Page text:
Exim Internet Mailer


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Chapter 4 - Building and installing Exim

1. Unpacking

Exim is distributed as a gzipped or bzipped tar file which, when upacked, creates a directory with the name of the current release (for example, exim-4.64) into which the following files are placed:

ACKNOWLEDGMENTS contains some acknowledgments
CHANGES contains a reference to where changes are documented
LICENCE the GNU General Public Licence
Makefile top-level make file
NOTICE conditions for the use of Exim
README list of files, directories and simple build instructions

Other files whose names begin with README may also be present. The following subdirectories are created:

Local an empty directory for local configuration files
OS OS-specific files
doc documentation files
exim_monitor source files for the Exim monitor
scripts scripts used in the build process
src remaining source files
util independent utilities

The main utility programs are contained in the src directory, and are built with the Exim binary. The util directory contains a few optional scripts that may be useful to some sites.

2. Multiple machine architectures and operating systems

The building process for Exim is arranged to make it easy to build binaries for a number of different architectures and operating systems from the same set of source files. Compilation does not take place in the src directory. Instead, a build directory is created for each architecture and operating system. Symbolic links to the sources are installed in this directory, which is where the actual building takes place. In most cases, Exim can discover the machine architecture and operating system for itself, but the defaults can be overridden if necessary.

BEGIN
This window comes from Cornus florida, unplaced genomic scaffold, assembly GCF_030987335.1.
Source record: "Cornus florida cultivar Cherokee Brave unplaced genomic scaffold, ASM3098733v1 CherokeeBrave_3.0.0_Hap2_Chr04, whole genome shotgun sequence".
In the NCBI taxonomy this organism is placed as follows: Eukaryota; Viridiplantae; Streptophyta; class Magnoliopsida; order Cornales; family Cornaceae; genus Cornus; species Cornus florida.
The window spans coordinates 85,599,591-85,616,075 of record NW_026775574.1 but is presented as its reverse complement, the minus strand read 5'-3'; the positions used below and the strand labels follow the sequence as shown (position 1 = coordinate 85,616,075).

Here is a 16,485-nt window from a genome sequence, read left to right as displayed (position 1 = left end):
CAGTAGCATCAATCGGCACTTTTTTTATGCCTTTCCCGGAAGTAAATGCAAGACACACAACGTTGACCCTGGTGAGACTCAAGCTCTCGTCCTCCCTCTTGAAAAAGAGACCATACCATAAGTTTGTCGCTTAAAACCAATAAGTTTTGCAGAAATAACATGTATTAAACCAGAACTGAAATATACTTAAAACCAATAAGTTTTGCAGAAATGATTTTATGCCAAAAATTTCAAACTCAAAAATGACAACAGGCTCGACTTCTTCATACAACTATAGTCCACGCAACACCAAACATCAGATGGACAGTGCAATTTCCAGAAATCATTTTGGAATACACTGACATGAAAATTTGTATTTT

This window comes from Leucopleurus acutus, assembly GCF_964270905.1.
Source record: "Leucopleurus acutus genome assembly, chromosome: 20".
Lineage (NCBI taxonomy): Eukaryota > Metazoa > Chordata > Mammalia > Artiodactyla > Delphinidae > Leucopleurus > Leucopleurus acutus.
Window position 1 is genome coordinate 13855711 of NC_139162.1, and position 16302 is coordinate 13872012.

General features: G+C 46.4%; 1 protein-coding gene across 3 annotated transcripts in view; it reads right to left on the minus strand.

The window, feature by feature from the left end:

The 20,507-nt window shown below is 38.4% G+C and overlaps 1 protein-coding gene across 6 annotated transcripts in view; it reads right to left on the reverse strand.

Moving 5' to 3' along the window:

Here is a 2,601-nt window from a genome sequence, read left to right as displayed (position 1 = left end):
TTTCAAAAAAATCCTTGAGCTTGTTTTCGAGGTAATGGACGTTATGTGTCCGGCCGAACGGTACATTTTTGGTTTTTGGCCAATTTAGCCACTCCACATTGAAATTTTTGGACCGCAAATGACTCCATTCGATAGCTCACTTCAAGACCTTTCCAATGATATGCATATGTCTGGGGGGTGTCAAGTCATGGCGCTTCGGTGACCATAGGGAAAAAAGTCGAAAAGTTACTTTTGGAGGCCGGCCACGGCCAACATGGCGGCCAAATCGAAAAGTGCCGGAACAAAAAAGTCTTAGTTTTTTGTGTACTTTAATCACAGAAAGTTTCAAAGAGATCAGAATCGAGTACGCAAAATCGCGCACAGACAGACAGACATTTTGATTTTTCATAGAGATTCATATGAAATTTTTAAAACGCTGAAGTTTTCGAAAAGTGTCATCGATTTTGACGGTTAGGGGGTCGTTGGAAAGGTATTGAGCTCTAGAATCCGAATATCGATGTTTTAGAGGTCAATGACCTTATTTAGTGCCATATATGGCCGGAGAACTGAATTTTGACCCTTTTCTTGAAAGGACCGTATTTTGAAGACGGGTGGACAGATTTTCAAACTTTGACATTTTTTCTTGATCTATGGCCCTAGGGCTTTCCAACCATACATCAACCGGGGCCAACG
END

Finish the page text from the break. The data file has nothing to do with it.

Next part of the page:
3. DBM libraries

Even if you do not use any DBM files in your configuration, Exim still needs a DBM library in order to operate, because it uses indexed files for its hints databases. Unfortunately, there are a number of DBM libraries in existence, and different operating systems often have different ones installed.

If you are using Solaris, IRIX, one of the modern BSD systems, or a modern Linux distribution, the DBM configuration should happen automatically, and you may be able to ignore this section. Otherwise, you may have to learn more than you would like about DBM libraries from what follows.

Licensed versions of Unix normally contain a library of DBM functions operating via the ndbm interface, and this is what Exim expects by default. Free versions of Unix seem to vary in what they contain as standard. In particular, some early versions of Linux have no default DBM library, and different distributors have chosen to bundle different libraries with their packaged versions. However, the more recent releases seem to have standardised on the Berkeley DB library.

Different DBM libraries have different conventions for naming the files they use. When a program opens a file called dbmfile, there are several possibilities:

  1. A traditional ndbm implementation, such as that supplied as part of Solaris, operates on two files called dbmfile.dir and dbmfile.pag.

  2. The GNU library, gdbm, operates on a single file. If used via its ndbm compatibility interface it makes two different hard links to it with names dbmfile.dir and dbmfile.pag, but if used via its native interface, the file name is used unmodified.

  3. The Berkeley DB package, if called via its ndbm compatibility interface, operates on a single file called dbmfile.db, but otherwise looks to the programmer exactly the same as the traditional ndbm implementation.

  4. If the Berkeley package is used in its native mode, it operates on a single file called dbmfile; the programmer’s interface is somewhat different to the traditional ndbm interface.

  5. To complicate things further, there are several very different versions of the Berkeley DB package. Version 1.85 was stable for a very long time, releases 2.x and 3.x were current for a while, but the latest versions are now numbered 4.x. Maintenance of some of the earlier releases has ceased. All versions of Berkeley DB can be obtained from http://www.sleepycat.com/.